May 28, 2012
This is my second trip up Sneffels. My first time was in 2002 on Labor Day weekend. (Read that report here.) It was fun to return to this mountain after 10 years.
I've been taking my family to Ouray 8 out of the last 10 years. We love it there. Except for the 2002 trip, we've always gone on Memorial Day. Normally on Memorial Day the roads are closed well below the trailhead for Sneffels. This past winter was extremely low snowpack so I finally had the opportunity to sneak in a hike up Sneffels during our vacation there.
I wanted to be back early though so I could still enjoy the day with my family, so we left Ouray at 3:30 am. Mike (a guy with whome I got connected on 14ers.com for this hike) drove his Subaru WRX to the lower trailhead. He did scrape bottom a few times, but did suprisingly well on this road.
|Elevation Gain:||2,714 vertical feet|
With the early start we began hiking in the dark and only began to see signs of the sunrise as we passed the upper trailhead. The upper trailhead was still inaccessible due to snow, but a Toyota Tacoma did make it up about another mile after the lower trailhead.
As we reached the first steep section, the Lavendar Couloir, the morning alpenglow began to light up Gilpin Peak.
While the Lavendar Couloir wasn't as steep as I had remembered it, it was still the loose scree and talus slope that I fought my way up 10 years ago. We did have a few short sections of snow left still that we could use to make the trip easier. This couloir would be a lot more enjoyable with continuous snow.
As we reached the top of the Lavander Couloir we were treated to our first sunshine of the day.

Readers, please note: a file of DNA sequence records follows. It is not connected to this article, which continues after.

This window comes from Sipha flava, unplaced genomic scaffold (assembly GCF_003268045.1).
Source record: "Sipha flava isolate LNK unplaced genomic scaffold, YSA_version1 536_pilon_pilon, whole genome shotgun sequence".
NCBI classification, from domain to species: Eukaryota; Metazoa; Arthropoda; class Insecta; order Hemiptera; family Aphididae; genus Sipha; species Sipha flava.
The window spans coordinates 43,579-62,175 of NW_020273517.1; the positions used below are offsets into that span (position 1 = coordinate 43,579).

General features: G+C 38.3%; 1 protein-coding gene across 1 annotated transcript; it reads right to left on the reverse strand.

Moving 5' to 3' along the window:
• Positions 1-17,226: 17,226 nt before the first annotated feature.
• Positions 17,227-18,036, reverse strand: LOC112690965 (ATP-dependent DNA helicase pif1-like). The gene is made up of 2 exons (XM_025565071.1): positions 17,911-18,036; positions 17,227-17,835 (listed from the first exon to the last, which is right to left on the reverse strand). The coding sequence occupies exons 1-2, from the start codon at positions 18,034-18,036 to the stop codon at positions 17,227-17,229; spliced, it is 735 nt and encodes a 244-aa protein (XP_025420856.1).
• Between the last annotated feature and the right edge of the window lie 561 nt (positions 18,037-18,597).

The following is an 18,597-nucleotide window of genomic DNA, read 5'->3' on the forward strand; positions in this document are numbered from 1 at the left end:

Looking up the southeast couloir from the Lavendar Col I was suprised to see so little snow. This route is going to be completely dry very soon. We continued about halfway up this before putting on our crampons.
Mike was starting to have some fun now as the route got steeper and a little more interesting.
Normally the best route is to stay into the southeast couloir until just before it reaches the ridge and then exit through a notch. We'd heard that the notch was iced up and difficult to pass, so once we saw that the first exit from the couloir was in great condition (the snow route on the left) we chose to go that way instead.
I wish I would have pulled out my inclinometer and checked, but I would estimate this route got us onto some 50+ degree snow.
Once out of that couloir we had a short traverse on some steep snow to get to the summit ridge where we took off our crampons.
After that it was a short dry trip to the summit. We were on the summit at 7am with perfect weather. There was almost no wind, which was a huge change from 2 days earlier when Ouray was experiencing 65mph gusts in town.
Then and Now.
Coming down so early gave us nice solid snow to descend, yet it was soft enough to get purchase with crampons.
The steepest section of the descent into the southeast couloir required us to face in.
Back in the Lavender Couloir the weather had warmed up nicely. We also began meeting other hikers on their way up. A couple of guys were carrying up skis. I didn't get the chance to ask where they were going to descend, but I'm very curious as I couldn't see any decent lines anywhere on this face of Sneffels.
It looked like pretty much anything on the other side of the valley would have been better skiing.
I took this shot looking back up the Lavender Couloir. The trail basically ends at this pair of tall cairns. The rest of the way up is probably just too loose to maintain a trail, but staying left in the larger rocks is easier. On the way down these two cairns are easy to see so you can aim for them and get right back on trail.
I love this view of Teakettle Mountain on the way out. I look forward to climbing up to that feature.
Things are already greening up and the high lakes are starting to thaw.
The final stretch to the trailhead went pretty quick, but a few blisters for Mike made the walk out on the road rough on his feet.
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